Here are the daily stats for Monday, October 17.

As of Monday morning, the world has recorded 630 million cases of covid-19, an increase of 0.1 million cases and 6.6 million deaths, according to Worldometer, a service that tracks such information. Additionally, 609.2 million people worldwide have recovered from the virus, an increase of 0.3 million.

Worldwide, the number of active coronavirus cases as of Monday is 14,266,875, a decrease of 124,000. Of that number, 99.7%, or 14,228,270, are considered mild and 0.3%, or 38,605, are classified as critical. The percentage of cases considered critical has not changed in the last 24 hours.

The United States reported 7,040 new coronavirus infections on Monday from the previous day, compared with 2,776 on Sunday, 29,069 on Saturday, 75,172 on Friday and 74,018 on Thursday, according to data from the US Department of Health and Human Services. The US 7-day incidence rate is now 37,634. Weekend numbers (reported the next day) are typically 30% to 60% of those posted on weekdays due to less testing being done.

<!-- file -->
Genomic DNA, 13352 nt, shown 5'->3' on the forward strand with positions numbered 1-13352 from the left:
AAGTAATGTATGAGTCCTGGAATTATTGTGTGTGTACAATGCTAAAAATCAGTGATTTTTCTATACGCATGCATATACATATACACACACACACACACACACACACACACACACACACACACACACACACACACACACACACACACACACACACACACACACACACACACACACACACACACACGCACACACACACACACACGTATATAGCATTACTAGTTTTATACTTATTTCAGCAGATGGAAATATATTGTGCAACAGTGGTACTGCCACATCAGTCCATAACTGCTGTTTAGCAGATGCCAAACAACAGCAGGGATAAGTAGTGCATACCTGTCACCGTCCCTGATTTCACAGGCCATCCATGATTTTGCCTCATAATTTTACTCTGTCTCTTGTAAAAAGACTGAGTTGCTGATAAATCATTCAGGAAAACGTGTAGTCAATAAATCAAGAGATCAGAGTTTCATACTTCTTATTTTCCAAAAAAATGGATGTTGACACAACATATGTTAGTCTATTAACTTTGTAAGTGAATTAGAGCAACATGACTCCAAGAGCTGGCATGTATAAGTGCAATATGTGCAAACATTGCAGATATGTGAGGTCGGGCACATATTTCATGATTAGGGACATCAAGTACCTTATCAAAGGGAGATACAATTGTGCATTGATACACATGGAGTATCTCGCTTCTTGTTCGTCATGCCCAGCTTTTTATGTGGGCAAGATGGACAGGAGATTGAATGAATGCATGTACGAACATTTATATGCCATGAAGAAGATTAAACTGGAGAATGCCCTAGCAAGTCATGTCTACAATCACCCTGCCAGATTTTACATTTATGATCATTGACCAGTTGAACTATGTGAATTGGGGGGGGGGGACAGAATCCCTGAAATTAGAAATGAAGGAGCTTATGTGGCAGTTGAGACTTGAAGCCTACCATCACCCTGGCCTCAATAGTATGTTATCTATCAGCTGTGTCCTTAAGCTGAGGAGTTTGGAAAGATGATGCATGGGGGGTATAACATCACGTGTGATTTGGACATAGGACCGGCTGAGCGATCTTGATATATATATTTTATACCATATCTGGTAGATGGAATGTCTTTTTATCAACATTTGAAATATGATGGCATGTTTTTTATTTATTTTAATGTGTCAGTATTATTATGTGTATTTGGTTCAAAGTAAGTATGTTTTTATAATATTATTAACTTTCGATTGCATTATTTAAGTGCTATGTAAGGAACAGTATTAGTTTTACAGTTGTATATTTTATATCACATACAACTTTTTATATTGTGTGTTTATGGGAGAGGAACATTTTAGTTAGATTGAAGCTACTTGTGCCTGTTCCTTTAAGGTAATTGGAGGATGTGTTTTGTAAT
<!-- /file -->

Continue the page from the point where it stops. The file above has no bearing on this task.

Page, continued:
The daily average of new coronavirus cases in the United States over the past 14 days is 37,649, a decrease of 19%, according to data from the Department of Health and Human Services, among other sources. The average number of daily deaths during the same period is 374, a decrease of 8% over the same period, while the average number of hospitalizations for the period was 26,475, a decrease of 5%.

In addition, since the start of the pandemic, the United States has registered, as of Monday, 98.9 million cases, a higher figure than any other country, and a death toll of 1.09 million. India has the world’s second-highest number of officially recorded cases, 44.6 million, and a reported death toll of 528,905.